Dramatic Beginnings This work is considered exceptional by our editorial staff.

November 28, 2012
Momentarily I glance down at the cold, black, dirty floor and realize what I have gone through to get to this night. I smooth my crisp, white blouse, re-adjust my gray pencil skirt ad straighten my square shaped, black reading glasses. Tearing my eyes off the floor, I look at her with a set jaw and breathe deeply, gulping down the knot in my throat.

The lights flicked on, huge, circular, bright and blinding. From out in the darkness I hear demands being shouted at me, I look at Mrs.Kucksdorf, I come back to reality.

“Shoulders back!”

“Show strength! Power!”


Feelings: they can fizzle out as fast as they blossom. Ever present fear rooted itself in my body. From afar, the kids on stage looked perfectly calm, but walking closer every sign of fear was there: clammy hands, slight shaking and the rapid breathing. Before walking into that auditorium I had all the confidence in the world, but it was all lost the moment that door opened. Behind the curtain, my own symptoms of fear show clear, I pick at my nails and I start to bite my lip. Folds enveloping my fingers, I pull the soft, burgundy, velvet curtain aside. My shoulders fall back and relax as I start to get acquainted and comfortable with the timid faces around me.

I watch from stage right, with my eyes totally glued to the scene, mesmerized by the boy playing the principal, but all of the sudden the scene breaks when he glances nervously at the directors table as she scrawls notes on his paper. Face red and tears rim his eyes, the scene ends and the boy looks upset knowing he had broken character. The director calls my name and I walk the short expanse to the center stage. Thoughts run through my head: What do I do? What if I break character? What if I screw up the lines? Think, think, think.

My train of thought is interrupted by Mrs.Kucksdorf.

“What grade are you in?” The director asks.

“E-e-eighth” I stutter.

“I am going to have you play the principal on page twelve” she explains, already writing notes on my paper.

I shut my eyes and take a few deep breaths, and I start loud, clear, and strong. Halfway through the page I hear the words I was dreading.

“Alright, that’s enough” She exclaims.

Thoughts return, running through my head at a million miles per hour. Did I screw up? Did I falter? Was I loud enough? Was I good enough? Sitting there silently through the rest of auditions, trying to peek at her table to know what cruel unforgiving things she wrote on my sheet. The possibilities of what she could have written were endless: amateur, shy, horrible and screw up. As auditions drew on, I resort to staring at the massive curtain wondering about what I had done wrong in that mere two minutes. Auditions ended and I was still spacing out when I slung my backpack over a shoulder and sulked out of the auditorium in a mix of emotions.

Waking up I feel something clammy and wet running across my cheeks. I peek open one eye, and see my large chocolate deciding to give my face a slobbery wash. The big brute is sitting there and shedding her deep brown hair all over my crisp, pure white comforter, agitating me even further. Turning over I check the red numbers blinking back at me from my white bedside table, I turn back over and stare at my bubblegum pink walls for a few minutes. The time was six; the sun had not risen yet. Set in a foul mood and the whole family could sense it. When I’m in a bad mood, everyone walks on eggshells because if they even look at me the wrong way I might go off or burst into tears.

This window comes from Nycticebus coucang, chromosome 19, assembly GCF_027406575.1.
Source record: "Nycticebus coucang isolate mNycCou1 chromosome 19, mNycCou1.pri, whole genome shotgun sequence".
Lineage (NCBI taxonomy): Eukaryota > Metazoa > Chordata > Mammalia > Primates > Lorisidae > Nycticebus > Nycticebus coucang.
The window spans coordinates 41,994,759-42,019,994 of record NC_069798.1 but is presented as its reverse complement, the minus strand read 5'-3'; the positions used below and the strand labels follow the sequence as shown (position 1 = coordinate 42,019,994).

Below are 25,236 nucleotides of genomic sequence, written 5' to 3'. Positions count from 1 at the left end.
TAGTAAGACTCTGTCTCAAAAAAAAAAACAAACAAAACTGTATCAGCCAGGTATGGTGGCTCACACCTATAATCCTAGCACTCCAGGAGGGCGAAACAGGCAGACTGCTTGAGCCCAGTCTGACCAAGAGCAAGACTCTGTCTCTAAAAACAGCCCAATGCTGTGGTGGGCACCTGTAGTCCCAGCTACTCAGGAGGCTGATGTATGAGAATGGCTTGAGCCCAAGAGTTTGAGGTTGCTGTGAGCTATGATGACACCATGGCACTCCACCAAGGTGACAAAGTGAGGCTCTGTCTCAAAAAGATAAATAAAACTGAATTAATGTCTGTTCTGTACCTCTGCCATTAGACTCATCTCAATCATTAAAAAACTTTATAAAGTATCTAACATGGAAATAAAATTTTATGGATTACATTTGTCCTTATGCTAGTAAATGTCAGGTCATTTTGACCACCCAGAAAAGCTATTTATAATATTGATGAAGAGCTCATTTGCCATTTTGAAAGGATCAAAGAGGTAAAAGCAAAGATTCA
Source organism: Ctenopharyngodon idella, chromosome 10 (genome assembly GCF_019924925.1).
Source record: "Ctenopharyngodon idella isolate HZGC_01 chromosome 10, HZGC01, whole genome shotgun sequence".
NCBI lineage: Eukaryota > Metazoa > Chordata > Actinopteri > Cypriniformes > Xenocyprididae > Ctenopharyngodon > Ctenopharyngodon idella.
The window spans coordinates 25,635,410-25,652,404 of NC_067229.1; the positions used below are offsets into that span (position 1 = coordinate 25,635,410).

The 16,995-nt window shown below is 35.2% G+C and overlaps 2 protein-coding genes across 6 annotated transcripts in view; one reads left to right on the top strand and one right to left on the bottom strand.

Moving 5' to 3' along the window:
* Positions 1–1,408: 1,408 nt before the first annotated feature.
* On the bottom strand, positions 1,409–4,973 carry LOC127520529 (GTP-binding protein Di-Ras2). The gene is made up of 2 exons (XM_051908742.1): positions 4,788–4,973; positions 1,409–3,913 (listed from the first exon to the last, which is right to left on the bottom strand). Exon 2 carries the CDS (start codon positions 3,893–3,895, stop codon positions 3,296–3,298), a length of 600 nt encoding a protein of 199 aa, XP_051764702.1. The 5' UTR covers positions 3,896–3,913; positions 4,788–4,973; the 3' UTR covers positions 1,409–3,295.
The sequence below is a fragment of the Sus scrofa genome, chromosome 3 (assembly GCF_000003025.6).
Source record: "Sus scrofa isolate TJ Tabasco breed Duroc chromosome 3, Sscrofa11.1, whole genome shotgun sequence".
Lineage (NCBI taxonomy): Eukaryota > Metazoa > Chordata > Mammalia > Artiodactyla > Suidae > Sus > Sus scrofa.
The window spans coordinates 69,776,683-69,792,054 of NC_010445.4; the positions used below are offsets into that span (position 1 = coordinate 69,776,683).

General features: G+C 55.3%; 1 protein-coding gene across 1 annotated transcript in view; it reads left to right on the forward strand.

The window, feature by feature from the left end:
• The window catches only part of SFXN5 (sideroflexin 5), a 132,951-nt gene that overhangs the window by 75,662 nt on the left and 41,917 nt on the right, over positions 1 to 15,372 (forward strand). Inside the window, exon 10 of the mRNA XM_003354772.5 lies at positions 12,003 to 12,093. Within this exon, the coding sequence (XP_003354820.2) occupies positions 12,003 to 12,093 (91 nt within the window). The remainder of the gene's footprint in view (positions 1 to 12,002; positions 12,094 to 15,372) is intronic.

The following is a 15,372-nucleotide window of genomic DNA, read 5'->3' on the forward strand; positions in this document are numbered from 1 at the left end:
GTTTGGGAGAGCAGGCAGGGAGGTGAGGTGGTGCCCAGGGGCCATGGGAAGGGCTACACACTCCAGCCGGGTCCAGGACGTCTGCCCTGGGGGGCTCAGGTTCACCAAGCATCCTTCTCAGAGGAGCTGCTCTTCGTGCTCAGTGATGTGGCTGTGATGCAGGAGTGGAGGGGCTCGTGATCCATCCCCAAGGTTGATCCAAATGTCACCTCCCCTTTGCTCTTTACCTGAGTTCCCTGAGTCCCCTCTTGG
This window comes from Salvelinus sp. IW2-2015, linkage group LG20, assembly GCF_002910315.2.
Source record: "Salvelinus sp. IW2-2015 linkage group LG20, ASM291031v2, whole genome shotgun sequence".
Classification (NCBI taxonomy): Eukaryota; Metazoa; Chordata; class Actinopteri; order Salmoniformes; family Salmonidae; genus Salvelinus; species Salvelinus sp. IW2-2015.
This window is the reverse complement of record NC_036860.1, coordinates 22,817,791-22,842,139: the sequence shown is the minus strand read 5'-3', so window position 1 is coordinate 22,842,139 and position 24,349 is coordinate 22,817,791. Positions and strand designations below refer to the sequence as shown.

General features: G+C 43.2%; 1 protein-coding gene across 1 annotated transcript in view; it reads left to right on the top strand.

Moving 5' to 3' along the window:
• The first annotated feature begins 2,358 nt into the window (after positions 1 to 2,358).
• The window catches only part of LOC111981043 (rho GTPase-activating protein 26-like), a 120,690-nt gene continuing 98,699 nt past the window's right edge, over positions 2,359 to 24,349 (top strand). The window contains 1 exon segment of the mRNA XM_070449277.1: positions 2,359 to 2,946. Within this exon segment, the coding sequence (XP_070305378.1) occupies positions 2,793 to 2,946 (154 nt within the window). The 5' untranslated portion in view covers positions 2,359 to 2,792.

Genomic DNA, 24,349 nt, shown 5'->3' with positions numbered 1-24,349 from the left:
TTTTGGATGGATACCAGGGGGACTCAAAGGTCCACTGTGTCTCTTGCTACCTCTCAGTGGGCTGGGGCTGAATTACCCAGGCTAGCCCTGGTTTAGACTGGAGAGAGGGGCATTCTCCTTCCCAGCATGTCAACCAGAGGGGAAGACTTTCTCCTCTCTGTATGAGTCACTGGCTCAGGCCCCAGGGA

Sliding into the seat of our small, old cherry colored contour, my mother looked at me concerned. I stared back at her with a look of death, she didn’t say a word on the way to school, not a peep. All I knew was that I wanted to see MY name typed on a piece of paper that day, though my mom had no idea about that. As she pulled up to the school I received a hug and a kiss that I barely reciprocated. Exiting the car, I slammed the door and trudged toward the metal rimmed glass doors; my hand rests against the cold metal handle for a moment as I collect myself. Walking up the ramp, I know that the list would be hanging there; the fear rooted itself in me again.

Picking at my nails once more, I hesitantly walk up to the heavy, oak door. The dainty handwriting is hard to read; I squint and read the list slowly. Knowing the chances were slim, but still reading on, I stumble over my name, her handwriting suddenly becoming clear as day. Scanning across to the role it matched with: Principal. My day was completed, filled with happiness and finally drama practice. Receiving my first script was one of the best experiences in my life. Little did I know, dramatics will pull me out of a dark place, over a year later. I had sunk into a horrible place early freshman year, had not even tried out for drama and found myself sinking deeper and deeper, further away from my old , bubbly self; further away from where I wanted to be. Finally, after I got really rough, my best friends persuade me to try out for the fall play. I stepped back onto that stage and I completely lost myself in my character. It was late freshman year but I had returned to my old self, rediscovered what I had loved, had made me happy and no one could take that away from me. Even without drama I promised I would never sink back to where I used to be, and I have yet to sink back to my old ways.

Momentarily I glance down at the cold, black, dirty floor and realize what I have gone through to get to this night. I smooth my crisp, white blouse, re-adjust my gray, pencil skirt and straighten my square shaped glasses. Tearing my eyes off the floor, I look at her with a set jaw and breathe deeply and gulp down the knot in my throat. When I look behind her into the empty auditorium, I can see it fill with faces, see my future bright.

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